Saudi Arabia Wednesday resumed air links with neighboring Iraq by directing flights of its low-cost carrier flynas to the Iraqi capital, Baghdad, 27 years following last direct flights between the two countries.
“We worked hard to see that flynas flights to the brotherly nation of Iraq are operational as quickly as possible in order to connect the two brotherly nations economically and socially after a 27-year-long break,” flynas CEO Bandar al-Muhanna said in a statement.
The tickets on promotion for the first flights were rated $7 bar taxes.
Last direct flights between the two countries were suspended in 1990 after then Iraqi leader Saddam Hussein invaded neighboring Kuwait.
Saudi billionaire Prince Al-Waleed bin Talal owns 34 per cent of Flynas’ stakes. The airline is planning to operate flights to other Iraqi cities.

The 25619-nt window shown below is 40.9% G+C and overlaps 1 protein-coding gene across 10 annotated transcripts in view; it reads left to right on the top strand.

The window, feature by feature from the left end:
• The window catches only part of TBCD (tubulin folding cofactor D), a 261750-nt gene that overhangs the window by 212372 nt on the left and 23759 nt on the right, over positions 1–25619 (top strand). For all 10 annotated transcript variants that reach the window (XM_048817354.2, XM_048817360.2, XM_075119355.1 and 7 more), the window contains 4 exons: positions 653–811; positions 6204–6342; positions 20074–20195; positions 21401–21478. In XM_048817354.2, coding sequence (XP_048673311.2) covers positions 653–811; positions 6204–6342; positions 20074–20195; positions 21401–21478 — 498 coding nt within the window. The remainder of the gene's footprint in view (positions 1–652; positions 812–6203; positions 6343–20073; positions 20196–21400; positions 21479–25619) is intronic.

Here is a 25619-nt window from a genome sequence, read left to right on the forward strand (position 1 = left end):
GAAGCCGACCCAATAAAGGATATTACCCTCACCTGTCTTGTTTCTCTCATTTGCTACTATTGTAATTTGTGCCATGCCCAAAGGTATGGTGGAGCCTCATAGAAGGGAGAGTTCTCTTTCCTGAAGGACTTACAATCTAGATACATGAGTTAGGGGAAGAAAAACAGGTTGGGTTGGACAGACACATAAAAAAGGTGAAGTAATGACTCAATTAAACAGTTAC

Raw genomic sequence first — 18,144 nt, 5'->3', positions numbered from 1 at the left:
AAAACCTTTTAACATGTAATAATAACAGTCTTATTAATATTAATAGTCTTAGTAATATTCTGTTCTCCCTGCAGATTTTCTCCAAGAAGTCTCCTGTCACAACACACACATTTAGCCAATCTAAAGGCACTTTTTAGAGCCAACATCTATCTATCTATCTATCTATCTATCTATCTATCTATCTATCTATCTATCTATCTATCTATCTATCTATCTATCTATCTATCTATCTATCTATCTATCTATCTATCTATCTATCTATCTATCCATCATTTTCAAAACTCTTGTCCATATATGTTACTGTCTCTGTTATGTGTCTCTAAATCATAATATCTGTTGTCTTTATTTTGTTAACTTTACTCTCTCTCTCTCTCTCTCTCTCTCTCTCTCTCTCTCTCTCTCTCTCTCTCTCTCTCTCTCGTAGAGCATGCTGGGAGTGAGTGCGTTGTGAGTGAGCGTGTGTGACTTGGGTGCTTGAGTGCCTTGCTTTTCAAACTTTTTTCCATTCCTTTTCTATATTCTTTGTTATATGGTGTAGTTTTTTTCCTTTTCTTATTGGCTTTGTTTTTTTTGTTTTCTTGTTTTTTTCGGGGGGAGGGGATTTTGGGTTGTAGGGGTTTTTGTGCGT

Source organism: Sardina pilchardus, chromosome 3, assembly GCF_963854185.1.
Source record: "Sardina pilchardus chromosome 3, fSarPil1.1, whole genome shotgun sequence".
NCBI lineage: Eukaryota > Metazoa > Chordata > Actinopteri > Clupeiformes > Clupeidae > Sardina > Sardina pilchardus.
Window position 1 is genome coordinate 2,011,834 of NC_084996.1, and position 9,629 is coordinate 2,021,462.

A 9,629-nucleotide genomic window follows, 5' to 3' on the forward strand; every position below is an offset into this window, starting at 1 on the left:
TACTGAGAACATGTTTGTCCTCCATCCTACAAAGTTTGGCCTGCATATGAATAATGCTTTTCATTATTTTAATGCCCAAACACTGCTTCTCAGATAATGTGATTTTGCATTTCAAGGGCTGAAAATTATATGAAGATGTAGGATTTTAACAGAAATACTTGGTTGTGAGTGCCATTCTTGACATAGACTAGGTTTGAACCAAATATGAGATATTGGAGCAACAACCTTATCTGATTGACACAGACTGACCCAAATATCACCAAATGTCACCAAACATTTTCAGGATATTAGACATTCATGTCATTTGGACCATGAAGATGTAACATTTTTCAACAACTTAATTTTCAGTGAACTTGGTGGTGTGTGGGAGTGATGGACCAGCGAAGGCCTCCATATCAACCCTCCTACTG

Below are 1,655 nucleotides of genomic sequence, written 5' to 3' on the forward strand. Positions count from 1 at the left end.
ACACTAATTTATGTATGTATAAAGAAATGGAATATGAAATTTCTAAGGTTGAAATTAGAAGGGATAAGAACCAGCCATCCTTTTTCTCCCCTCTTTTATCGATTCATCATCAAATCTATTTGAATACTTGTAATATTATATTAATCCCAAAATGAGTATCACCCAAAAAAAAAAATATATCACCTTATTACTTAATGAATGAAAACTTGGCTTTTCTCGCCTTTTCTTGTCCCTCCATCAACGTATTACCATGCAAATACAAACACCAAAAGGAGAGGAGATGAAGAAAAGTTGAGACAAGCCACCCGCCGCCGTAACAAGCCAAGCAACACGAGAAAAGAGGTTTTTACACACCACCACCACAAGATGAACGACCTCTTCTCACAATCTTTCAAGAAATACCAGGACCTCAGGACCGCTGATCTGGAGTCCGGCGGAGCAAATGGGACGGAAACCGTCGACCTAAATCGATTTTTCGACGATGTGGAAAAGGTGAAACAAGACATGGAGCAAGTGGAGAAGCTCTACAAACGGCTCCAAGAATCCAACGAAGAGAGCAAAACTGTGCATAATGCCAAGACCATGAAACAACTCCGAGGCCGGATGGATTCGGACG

Saudi Arabia’s flagship carrier, Saudi Arabian Airlines, will also resume flights to Baghdad as of this Thursday.
Saudi-Iraqi relations started warming up following high profile two-way visits in recent months.
Saudi top diplomat, Abdel Jubeir visited Baghdad in February, the first by a Saudi senior official since 2003.
Riyadh in July welcomed Iraqi and Shia cleric Muqtada al-Sadr who was opposed the Iraq’s invasion by the US and believed close to Iran.
Riyadh’s move to re-establish ties with Baghdad according to analysts is meant to curb Iran’s vast influence in Iraq and prepare Saudi investments in the country.
In July Saudi Arabia opened the border crossing between the two countries to allow Iraqi pilgrims to enter the kingdom to perform the hajj.